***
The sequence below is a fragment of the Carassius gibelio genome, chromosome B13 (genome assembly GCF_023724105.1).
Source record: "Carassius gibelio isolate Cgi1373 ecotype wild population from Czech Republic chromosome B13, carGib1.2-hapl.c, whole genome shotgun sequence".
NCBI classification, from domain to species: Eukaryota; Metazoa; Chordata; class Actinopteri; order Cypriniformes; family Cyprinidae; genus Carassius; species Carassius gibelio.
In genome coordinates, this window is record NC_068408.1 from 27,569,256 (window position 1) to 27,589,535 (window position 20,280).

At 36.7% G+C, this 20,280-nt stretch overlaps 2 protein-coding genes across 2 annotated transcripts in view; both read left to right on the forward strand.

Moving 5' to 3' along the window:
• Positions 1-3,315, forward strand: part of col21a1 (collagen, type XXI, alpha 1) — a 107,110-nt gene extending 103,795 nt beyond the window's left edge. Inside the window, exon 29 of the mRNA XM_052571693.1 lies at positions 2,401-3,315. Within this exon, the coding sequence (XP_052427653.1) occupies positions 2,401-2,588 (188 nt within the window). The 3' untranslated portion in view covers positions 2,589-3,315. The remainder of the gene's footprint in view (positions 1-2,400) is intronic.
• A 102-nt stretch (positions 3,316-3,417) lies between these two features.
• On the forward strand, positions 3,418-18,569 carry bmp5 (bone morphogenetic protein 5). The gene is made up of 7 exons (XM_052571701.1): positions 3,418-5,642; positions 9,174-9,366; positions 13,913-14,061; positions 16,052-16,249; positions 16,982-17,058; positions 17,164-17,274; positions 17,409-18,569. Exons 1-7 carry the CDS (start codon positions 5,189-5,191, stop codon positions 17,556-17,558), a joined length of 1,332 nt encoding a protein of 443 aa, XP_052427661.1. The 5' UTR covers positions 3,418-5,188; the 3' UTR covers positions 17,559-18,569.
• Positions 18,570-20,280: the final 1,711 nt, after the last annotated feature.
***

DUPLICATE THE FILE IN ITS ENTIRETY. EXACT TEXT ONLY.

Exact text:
The sequence below is a fragment of the Carassius gibelio genome, chromosome B13 (genome assembly GCF_023724105.1).
Source record: "Carassius gibelio isolate Cgi1373 ecotype wild population from Czech Republic chromosome B13, carGib1.2-hapl.c, whole genome shotgun sequence".
NCBI classification, from domain to species: Eukaryota; Metazoa; Chordata; class Actinopteri; order Cypriniformes; family Cyprinidae; genus Carassius; species Carassius gibelio.
In genome coordinates, this window is record NC_068408.1 from 27,569,256 (window position 1) to 27,589,535 (window position 20,280).

At 36.7% G+C, this 20,280-nt stretch overlaps 2 protein-coding genes across 2 annotated transcripts in view; both read left to right on the forward strand.

Moving 5' to 3' along the window:
• Positions 1-3,315, forward strand: part of col21a1 (collagen, type XXI, alpha 1) — a 107,110-nt gene extending 103,795 nt beyond the window's left edge. Inside the window, exon 29 of the mRNA XM_052571693.1 lies at positions 2,401-3,315. Within this exon, the coding sequence (XP_052427653.1) occupies positions 2,401-2,588 (188 nt within the window). The 3' untranslated portion in view covers positions 2,589-3,315. The remainder of the gene's footprint in view (positions 1-2,400) is intronic.
• A 102-nt stretch (positions 3,316-3,417) lies between these two features.
• On the forward strand, positions 3,418-18,569 carry bmp5 (bone morphogenetic protein 5). The gene is made up of 7 exons (XM_052571701.1): positions 3,418-5,642; positions 9,174-9,366; positions 13,913-14,061; positions 16,052-16,249; positions 16,982-17,058; positions 17,164-17,274; positions 17,409-18,569. Exons 1-7 carry the CDS (start codon positions 5,189-5,191, stop codon positions 17,556-17,558), a joined length of 1,332 nt encoding a protein of 443 aa, XP_052427661.1. The 5' UTR covers positions 3,418-5,188; the 3' UTR covers positions 17,559-18,569.
• Positions 18,570-20,280: the final 1,711 nt, after the last annotated feature.